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Archive for the ‘Nikolai Tesla’ Category

SOUNDTRACK: VOIRVOIR-The Free-P (2016).

I got this Free Ep at a VoirVoir (not Voir Voir) show in Bethlehem.  This EP contains four songs.

Two of them are new and two are re-recordings of songs from their debut album.

“Quit It All” is a bit poppier than their debut album.  The 90s synth is a nice touch to this song which, make no mistake, still rocks.   The middle noise section (skronking guitar solo and great drums) is a highlight as are the catchy verses.  The band even submitted a video for the Tiny Desk Contest (I had no idea).

“Sides” is perhaps one of the best catchy alt rock songs I’ve heard in years and I am bummed that they didn’t get recognized for it.  It’s got a great 90s alt-rock sound and wonderful harmonies in the backing vocals.  There’s a video for this song as well.  You can also stream the song on bandcamp.

The other two songs, “Stupid for Now” and “There are No Good Goodbyes” were recorded at WDIY (Lehigh Valley’s Community NPR Station) in a stripped down format.  You can stream the songs here.  It’s interesting to hear them without the fuzz and drums.  The songs are solid and work very well although I do like the originals better.  The show also includes an interview with the three members who play the stripped down show.  The DJ asks their influences and while main singer guitarist Matt Molchany demurs,  April Smith says Built to Spill) and Josh Maskornick says Primus and Superchunk.

And if you can’t get enough (since they haven’t released that much) here’s a live show from Shards.

[READ: January 10, 2016 & January 10, 2018] Goldfish Memory

For some reason, I read this book back in 2016 and then didn’t post about it–I felt like I needed to read it again, and so I waited almost exactly two years and re-read it and enjoyed it even more this second time.  Almost like actual goldfish memory.

The back of this book made the stories sound really compelling:  “what does it mean to have a connection with someone? This is the question these brilliant short stories try to answer.”  The note said that this was the first translation of Monique Schwitter’s form-breaking work.  The translation was by Eluned Gramich.

I’m not sure how form-breaking these stories are, but they are certainly interesting.  They remind me in some ways of Julie Hecht–a narrator who is connected to people but very distantly.  But while Hecht’s narrators are critical and dismissive of everyone, Schwitter’s narrators just seem to be incapable of connecting properly.  You can feel the longing in the distance between them.  I also like how these missed connections cover all kinds of relationships–familial, sexual, friendship, professional, even passing acquaintances.

Few of the characters seem to be able to tell anyone else how they really feel–even when they are dying.  There is sadness at loss, but a kind of c’est la vie about it as well.  And all along, Schwitter’s writing is consistently excellent and the stories are really enjoyable. (more…)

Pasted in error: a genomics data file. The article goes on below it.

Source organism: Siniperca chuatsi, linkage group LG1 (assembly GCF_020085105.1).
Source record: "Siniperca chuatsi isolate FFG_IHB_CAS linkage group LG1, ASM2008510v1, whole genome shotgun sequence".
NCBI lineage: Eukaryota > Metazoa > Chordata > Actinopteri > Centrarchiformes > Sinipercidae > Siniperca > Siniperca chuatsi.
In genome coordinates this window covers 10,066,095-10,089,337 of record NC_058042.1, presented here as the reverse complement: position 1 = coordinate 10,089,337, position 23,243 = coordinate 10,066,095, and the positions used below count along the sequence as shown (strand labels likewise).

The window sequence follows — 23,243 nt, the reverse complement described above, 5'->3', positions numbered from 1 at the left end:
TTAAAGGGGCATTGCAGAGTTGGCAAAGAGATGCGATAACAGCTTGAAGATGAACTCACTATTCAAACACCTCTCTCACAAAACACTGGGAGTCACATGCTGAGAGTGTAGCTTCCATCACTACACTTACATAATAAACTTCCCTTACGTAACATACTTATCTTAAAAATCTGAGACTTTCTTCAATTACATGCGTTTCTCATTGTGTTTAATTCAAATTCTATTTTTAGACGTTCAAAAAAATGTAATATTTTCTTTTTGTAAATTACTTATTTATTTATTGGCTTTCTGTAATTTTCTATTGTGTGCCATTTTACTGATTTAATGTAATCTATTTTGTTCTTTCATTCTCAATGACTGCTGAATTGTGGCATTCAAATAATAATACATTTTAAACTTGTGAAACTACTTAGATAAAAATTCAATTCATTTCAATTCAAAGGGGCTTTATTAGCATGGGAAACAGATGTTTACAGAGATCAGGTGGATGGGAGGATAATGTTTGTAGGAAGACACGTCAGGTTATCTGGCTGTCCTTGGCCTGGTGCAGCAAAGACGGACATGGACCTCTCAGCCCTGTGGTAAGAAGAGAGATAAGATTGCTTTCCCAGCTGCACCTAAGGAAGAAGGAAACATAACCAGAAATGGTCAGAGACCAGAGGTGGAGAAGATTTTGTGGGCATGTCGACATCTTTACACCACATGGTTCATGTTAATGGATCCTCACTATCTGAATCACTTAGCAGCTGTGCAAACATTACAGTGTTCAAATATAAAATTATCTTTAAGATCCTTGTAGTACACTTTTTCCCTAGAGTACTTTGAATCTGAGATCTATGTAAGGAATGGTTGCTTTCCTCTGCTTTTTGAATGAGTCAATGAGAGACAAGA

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[ATTENDED: March 11, 2016] Doktor Kaboom!

drkAnyone named Doktor Kaboom sounds like a performer I want to see. Especially if his thing is that he mixes science and comedy.

I knew nothing about the man when we bought tickets at RVCC Friday night, but boy was I excited.  And so were the kids, who both love science and things that go Kaboom!

So Doktor Kaboom came out on stage and…lo and behold…the K in Doktor wasn’t a zany spelling (thank goodness), it is because the good Doktor is German!  And when he asks you if you understand, you must shout Ja!, not yeah or yuh or okay, JA!

And he likes things to go Kaboom!  Ja?  JA! (more…)

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raslSOUNDTRACK: METHOD OF THE W.O.R.M.-Cicatrix (2015).

motwormMETHOD OF THE W.O.R.M. is the project of one guy–known as Grimm.  Cicatrix is a collection of songs that spans decades (“begun long before the present digital day”) and recently remastered and released.

The blurb on CdBaby (where you can download the disc–it’s also on iTunes) notes that Method of the W.O.R.M. is “an industrial hard rock with a trip hop edge, intelligent grown up lyrics delving into the microcosm and macrocosm of our world. Influences run the gamut of NIN, Massive Attack, Cop Shoot Cop, Swans, Coil, Tricky, Skinny Puppy, Tom Waits and many others.”

There’s quite a diversity in that list even if the bands are similar, and you can hear the melding of influences.  And you can hear most of them in the songs. But what sets MotWORM apart from these bands is a keen sense of melody in the vocals.  Most industrial music tends to bury the vocals with distortion or just under the music.  But Grimm’s got a good (even pleasant) singing voice which elevates the songs above the din of lesser industrial bands.

While it’s not like pre-digital technology was all tape manipulation, it also wasn’t as easy as it is now.  And the complexity in these songs shows a lot of skill and attention to detail.

“No Flesh” opens the collection.  After some interesting noisy samples (steel drums?), a slow bassline enters (which also sounds sampled—it’s got a very 70’s sound).  The song slowly builds with more and more layers of sound until the vocals come in–a gentle singing that also builds.  There’s a Skinny Puppy feel in the music, but the vocals are very different from Puppy’s style.  “Purge” is the first of many songs with sampled dialogue, but it’s the sounds around the dialogue that are so interesting–squeaks and buzzes, radio tuners? who knows where they come from.  Once the verses start, the main music in this track is more synthy–a compelling riff that wends through the mix.  When the distorted guitars kick in, it takes the song to an entirely new level.